At least three people have died after Cambodian police opened fire on protesting garment workers in the capital, Phnom Penh. The protest comes amid opposition calls for the prime minister to step down.
Cambodian police on Friday fired on garment workers protesting for a higher minimum wage, killing at least three people and injuring several others, police say.
Phnom Penh deputy police commissioner Chuon Narin said the three were killed and two others wounded when police shot at several hundred workers blocking a road south of the capital. He said the protesters had burnt tires and thrown objects at police.
An activist from the local human rights group Adhoc said as many as 10 of the protesters were badly injured.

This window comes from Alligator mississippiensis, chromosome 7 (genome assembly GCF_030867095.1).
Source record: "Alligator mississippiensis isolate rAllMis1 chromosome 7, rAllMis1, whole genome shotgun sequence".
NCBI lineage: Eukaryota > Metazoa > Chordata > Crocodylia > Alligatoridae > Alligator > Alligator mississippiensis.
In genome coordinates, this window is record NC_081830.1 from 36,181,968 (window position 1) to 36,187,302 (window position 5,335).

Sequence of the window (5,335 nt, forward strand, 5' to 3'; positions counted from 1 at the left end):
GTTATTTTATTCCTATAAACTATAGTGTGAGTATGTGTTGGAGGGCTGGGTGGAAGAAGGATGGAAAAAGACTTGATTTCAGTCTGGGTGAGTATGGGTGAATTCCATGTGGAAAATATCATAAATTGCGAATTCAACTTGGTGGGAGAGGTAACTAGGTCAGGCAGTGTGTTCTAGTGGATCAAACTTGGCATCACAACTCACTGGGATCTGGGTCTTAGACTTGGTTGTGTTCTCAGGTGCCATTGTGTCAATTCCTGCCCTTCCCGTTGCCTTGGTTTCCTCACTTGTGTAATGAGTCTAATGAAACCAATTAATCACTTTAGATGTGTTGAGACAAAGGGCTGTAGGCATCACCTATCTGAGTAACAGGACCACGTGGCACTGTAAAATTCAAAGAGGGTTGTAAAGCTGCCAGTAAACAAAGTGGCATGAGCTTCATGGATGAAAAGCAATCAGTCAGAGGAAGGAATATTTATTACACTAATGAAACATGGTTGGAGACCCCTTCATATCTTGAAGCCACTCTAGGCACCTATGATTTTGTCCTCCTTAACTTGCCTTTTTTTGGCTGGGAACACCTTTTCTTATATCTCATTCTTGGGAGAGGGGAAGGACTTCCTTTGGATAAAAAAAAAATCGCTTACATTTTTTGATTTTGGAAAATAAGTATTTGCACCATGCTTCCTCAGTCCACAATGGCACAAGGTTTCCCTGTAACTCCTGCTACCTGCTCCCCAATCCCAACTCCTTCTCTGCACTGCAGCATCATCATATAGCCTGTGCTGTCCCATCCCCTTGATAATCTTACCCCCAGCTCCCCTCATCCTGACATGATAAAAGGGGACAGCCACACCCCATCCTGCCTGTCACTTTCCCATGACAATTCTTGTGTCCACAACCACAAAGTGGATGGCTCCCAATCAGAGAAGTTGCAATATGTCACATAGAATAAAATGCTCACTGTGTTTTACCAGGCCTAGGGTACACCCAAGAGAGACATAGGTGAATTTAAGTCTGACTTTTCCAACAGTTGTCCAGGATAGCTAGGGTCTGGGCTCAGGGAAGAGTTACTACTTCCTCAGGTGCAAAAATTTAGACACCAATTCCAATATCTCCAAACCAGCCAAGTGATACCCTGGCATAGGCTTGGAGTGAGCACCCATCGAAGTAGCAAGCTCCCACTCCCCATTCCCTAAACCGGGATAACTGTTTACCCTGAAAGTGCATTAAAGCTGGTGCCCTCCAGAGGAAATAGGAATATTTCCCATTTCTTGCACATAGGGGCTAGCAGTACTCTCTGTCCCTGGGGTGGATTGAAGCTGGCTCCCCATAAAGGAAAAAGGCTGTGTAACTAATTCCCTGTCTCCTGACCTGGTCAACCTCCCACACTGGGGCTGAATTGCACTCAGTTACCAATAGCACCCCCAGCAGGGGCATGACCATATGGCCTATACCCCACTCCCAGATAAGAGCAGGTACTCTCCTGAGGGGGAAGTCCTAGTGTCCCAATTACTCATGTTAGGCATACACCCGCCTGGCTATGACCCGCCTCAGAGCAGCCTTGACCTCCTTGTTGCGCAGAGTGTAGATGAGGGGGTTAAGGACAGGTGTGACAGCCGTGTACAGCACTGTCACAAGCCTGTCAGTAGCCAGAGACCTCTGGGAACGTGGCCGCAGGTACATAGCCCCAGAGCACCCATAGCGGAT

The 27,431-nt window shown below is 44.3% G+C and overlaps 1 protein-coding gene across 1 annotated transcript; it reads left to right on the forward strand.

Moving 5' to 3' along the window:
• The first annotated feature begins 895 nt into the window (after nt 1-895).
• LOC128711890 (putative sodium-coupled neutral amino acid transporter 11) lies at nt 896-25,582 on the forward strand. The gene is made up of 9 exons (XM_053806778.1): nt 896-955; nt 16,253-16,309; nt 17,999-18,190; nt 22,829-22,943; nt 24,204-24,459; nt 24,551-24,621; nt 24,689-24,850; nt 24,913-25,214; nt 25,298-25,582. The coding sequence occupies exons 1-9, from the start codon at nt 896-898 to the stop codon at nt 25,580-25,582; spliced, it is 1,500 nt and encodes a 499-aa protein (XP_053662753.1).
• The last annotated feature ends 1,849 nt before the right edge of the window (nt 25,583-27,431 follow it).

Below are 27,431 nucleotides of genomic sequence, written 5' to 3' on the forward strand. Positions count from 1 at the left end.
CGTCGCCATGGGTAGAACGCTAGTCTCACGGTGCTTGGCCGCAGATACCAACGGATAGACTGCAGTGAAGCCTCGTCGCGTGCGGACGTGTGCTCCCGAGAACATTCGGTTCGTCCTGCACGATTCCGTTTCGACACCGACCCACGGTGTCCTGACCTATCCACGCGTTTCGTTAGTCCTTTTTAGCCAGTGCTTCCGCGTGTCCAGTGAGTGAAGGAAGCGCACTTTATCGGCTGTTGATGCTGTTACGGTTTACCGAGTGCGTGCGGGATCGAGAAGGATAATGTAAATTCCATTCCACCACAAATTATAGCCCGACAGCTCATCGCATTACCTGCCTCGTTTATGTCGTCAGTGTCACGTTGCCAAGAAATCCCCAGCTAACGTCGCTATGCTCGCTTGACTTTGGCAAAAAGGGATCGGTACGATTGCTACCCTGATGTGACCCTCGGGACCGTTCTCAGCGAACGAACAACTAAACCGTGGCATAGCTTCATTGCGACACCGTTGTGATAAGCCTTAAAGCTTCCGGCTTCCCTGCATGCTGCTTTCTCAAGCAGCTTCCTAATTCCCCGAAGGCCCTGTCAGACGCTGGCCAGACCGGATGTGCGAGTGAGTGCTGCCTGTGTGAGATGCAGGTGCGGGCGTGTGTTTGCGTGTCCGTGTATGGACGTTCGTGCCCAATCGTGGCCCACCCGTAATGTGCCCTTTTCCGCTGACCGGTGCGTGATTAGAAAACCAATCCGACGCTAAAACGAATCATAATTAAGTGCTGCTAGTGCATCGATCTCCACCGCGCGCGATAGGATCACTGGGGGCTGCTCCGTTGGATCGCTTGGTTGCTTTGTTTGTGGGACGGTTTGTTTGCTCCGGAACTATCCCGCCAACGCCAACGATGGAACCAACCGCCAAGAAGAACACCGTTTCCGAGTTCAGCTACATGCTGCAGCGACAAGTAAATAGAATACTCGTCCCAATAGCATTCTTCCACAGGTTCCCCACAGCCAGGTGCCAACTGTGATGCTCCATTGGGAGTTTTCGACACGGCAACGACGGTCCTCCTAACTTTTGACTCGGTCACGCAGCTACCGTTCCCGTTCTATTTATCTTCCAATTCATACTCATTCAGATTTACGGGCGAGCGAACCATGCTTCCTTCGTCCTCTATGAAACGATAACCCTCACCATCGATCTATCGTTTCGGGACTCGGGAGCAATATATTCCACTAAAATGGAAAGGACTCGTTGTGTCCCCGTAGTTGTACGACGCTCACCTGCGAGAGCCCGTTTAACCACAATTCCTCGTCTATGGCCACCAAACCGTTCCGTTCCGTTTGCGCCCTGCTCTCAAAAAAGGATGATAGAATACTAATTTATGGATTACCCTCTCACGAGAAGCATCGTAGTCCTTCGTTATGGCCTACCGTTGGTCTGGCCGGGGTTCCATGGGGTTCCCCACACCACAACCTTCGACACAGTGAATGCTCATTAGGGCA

Workers at most of the country's more than 500 garment factories are currently on strike, demanding a doubling of their minimum wage to $160 (117 euros) a month. The government is offering $100.
Friday's confrontation came a day after another violent clash between police and protesters at a different location in which elite troops moved in and injured at least 10 people.
Cambodia's multi-billion-dollar garment industry, which employs about 650,000 people, is an economic mainstay of the impoverished country. In 2012, the Southeast Asian country exported more than $4 billion (2.93 billion euros) worth of products to the United States and Europe.
The strikes and violence come as Prime Minister Hun Sen comes under increasing pressure from protesters and the opposition to step down over alleged election fraud. He has been accused by opponents of rigging the vote at elections last July that extended his 28-year rule.
The poor conditions for workers in the garment industry across many countries in Asia have come into to the spotlight in recent years because of a number of disasters in factories manufacturing clothing mainly for Western retailers. In April 2013, a factory in Bangladesh collapsed, killing more than a thousand people.
tj/jlw (AP, AFP, dpa)